While some may look at the month of October and immediately have images of pumpkin spice, colorful leaves, and haunted houses dance through their heads, there is an often overlooked day that takes place this month and is even more essential to celebrate. World Mental Health Day takes place on October 10th, a day to raise awareness of the plight of people who struggle with symptoms and to mobilize supports in the community.
This year’s theme is “mental health in the workplace” — a difficult thing to maintain in societies where citizens often feel overworked and exhausted. Here are some helpful methods for maintaining and improving everyday mental health for those inside and outside the workplace.
How to Take Care of Your Mental Health at Work and Home
1. Practice Saying “No”
Being accommodating with co-workers and daring to take on new opportunities are revered at the office (and in families, friendship circles, and basically everywhere else). There is nothing wrong with putting these traits into action. But you can take them too far, especially if they lead to you being stretched too thin.
Working “too many” hours is the norm for many people. Either out of financial necessity or feeling as if they have to say yes to extra requests, this phenomenon of being overworked is bad for our health. Working longer hours has been linked to serious health effects (such as heart disease and stroke) and can also increase occupational injuries.
If you feel overworked, take some time to reevaluate how you spend your time during the week. Can you achieve happiness and stability without taking an extra shift, if it means the alternative is feeling like a zombie and not being able to spend time with loved ones? Practice saying “no, I can’t do that” to requests that you do not absolutely have to take.
2. Take Time Off
Scheduling time away from major stressors is excellent self-care. It has been found that Americans aren’t taking the time off of work they have earned. Yet, we also know that unplugging from a normal, everyday, stressful routine can do us wonders. Not only can spending time away from the daily grind do us some good, but scheduling a vacation and getting excited about it in the weeks beforehand can also give us a boost. Plus, many of us often feel refreshed when we come back from a vacation, thereby improving our mental health at work.
3. Find Appropriate Outlets for Your Emotions
It is very easy to get together with a friend every week and find that, in the time that has gone by since you sat down together, all you did was complain about work. It is perfectly healthy to need a soundboard where you can vent and get your frustrations out. But if that is all you do in your downtime, you’re really not disengaging from the workplace at all.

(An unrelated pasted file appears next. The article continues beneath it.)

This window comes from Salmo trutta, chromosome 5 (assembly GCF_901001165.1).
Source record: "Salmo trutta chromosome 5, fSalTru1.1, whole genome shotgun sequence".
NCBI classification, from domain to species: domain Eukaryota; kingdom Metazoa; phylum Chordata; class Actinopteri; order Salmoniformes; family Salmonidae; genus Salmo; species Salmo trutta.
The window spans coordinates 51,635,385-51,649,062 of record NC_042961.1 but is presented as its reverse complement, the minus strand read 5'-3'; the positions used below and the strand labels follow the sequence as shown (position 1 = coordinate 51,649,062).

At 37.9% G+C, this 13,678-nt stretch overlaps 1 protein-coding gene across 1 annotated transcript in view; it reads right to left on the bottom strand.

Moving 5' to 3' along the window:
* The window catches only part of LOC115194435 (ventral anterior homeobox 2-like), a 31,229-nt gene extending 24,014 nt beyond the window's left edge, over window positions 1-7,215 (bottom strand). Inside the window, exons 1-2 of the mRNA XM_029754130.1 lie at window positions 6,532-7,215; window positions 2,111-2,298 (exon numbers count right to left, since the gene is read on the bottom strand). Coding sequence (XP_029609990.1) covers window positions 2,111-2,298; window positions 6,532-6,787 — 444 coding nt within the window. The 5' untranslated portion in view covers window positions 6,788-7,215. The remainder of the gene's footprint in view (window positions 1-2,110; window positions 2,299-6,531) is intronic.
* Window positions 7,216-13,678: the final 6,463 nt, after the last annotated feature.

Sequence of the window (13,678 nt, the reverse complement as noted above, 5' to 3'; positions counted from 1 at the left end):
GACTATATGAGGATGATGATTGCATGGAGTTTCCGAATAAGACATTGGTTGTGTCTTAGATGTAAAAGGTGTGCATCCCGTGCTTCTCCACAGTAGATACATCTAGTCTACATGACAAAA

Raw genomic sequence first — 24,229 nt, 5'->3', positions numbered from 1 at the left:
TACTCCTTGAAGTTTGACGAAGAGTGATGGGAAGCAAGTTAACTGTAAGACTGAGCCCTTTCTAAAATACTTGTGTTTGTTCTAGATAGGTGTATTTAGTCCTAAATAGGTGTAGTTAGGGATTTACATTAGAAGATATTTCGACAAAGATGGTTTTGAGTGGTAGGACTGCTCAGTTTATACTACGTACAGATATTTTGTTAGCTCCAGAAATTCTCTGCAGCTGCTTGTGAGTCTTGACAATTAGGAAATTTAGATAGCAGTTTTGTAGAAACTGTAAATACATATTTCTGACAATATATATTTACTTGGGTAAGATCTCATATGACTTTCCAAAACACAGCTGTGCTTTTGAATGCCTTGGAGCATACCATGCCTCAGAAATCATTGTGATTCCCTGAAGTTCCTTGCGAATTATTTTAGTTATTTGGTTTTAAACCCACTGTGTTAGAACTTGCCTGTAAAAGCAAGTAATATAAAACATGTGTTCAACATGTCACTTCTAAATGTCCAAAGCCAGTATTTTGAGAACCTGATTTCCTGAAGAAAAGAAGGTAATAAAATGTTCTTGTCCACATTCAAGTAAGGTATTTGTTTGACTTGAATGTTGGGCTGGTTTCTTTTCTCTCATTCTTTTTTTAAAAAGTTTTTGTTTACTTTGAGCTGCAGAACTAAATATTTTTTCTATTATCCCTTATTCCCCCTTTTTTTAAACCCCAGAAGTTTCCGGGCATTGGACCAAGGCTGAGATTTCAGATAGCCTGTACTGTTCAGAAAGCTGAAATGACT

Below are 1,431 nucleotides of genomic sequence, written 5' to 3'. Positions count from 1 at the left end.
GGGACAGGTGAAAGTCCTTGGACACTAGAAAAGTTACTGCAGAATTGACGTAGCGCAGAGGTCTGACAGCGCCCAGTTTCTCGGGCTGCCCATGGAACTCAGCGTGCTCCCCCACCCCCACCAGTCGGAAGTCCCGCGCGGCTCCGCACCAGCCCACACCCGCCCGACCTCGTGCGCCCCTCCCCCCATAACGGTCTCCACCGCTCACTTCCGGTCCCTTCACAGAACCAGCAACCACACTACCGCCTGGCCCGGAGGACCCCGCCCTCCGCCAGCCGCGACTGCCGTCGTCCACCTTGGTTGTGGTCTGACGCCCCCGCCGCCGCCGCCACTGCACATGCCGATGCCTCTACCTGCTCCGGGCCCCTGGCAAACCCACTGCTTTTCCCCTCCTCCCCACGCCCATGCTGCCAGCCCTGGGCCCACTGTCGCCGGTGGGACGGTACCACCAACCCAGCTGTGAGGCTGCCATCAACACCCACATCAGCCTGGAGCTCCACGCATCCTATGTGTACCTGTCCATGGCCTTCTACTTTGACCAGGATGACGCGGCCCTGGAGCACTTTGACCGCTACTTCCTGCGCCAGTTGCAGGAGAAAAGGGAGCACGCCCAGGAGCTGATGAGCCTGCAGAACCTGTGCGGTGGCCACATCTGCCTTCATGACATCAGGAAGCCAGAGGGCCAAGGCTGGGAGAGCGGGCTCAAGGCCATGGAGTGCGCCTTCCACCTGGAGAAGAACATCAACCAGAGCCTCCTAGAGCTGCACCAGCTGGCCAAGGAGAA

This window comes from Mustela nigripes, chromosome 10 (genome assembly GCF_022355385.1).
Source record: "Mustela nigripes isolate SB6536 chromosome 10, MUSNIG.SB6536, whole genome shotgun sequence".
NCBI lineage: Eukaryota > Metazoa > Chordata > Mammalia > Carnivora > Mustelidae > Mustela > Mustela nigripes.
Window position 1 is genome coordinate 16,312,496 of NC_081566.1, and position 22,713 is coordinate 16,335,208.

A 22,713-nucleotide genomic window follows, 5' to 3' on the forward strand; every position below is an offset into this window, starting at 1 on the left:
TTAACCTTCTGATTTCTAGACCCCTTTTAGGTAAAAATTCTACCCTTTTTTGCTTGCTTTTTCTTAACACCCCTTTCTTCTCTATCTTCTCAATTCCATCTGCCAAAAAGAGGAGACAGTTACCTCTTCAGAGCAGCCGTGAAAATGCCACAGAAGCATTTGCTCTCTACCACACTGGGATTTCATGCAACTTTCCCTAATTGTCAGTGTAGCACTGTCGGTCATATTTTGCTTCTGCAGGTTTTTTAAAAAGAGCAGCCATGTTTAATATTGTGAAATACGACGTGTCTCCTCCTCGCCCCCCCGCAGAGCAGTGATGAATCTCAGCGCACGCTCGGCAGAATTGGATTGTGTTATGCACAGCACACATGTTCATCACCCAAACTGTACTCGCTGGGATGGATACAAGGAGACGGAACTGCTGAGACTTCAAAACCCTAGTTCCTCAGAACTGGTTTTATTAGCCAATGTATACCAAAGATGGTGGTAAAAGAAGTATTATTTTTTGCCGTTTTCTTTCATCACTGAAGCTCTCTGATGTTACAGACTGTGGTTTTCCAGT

Instead of spending too much time with your pals venting, start a journal. It has been found that using expressive writing to process frustrations and stress can quite literally get it out of our heads and onto paper, making us less anxious and more productive in the process. Try timing yourself when you write so you know when to switch gears to another, health-promoting self-care activity.
4. Invigorate the Non-Work Parts of Your Life
While, for some, being an employee is a huge part of their identity, it is important to realize that we are all well-rounded people who play many roles and have many priorities. Being a productive and happy worker is an excellent goal. But that goal falls flat on its face if you aren’t feeling productive and happy outside of the workplace.
This month, take some time to reflect on how strong a role the other important parts of your life are. Does your “work-life balance” need shifting? Do you remember a time when you saw your best friend several times a month and you really, really miss that? Have you found yourself less satisfied after putting a beloved hobby on hold? Figure out a way to change that so the workplace fits into your life and doesn’t necessarily take it over.
5. Know When to Find Professional Support
Entering mental health counseling is taboo in many circles. The downsides to this fact of life are many: people who would benefit from the support aren’t getting it, feelings of shame arise if someone even considers reaching out, and misnomers about therapy are reinforced. Counseling can be an excellent tool for recovering from some of life’s biggest challenges.
Think of it this way: counseling can provide what venting to a friend cannot. Therapists are bound by the ethics of confidentiality not to blab your troubles to anyone else, they provide a unique outside perspective, and they are equipped with experience and resources for any type of difficult life issue. They are specialists of the mind just like cardiologists are specialists of the heart.
If you don’t know where to turn for help, you can call the National Suicide Prevention Hotline at 1-800-273-TALK (8255) for more information.
Katie Medlock is a writer, mental health counselor, and educator on a quest to make the world a better place. Her writing has appeared on Headspace, Inhabitat, Care2, Ravishly, and Chic Vegan. On her days off, you will find her cooking, catching up on nerdy podcasts, blogging at The Offbeat Herbivore (https://offbeatherbivore.com), or lounging with her partner and rescue dachshund.
If you have used or know of any other techniques to improve mental health at work or in your personal life, please share below in the comments.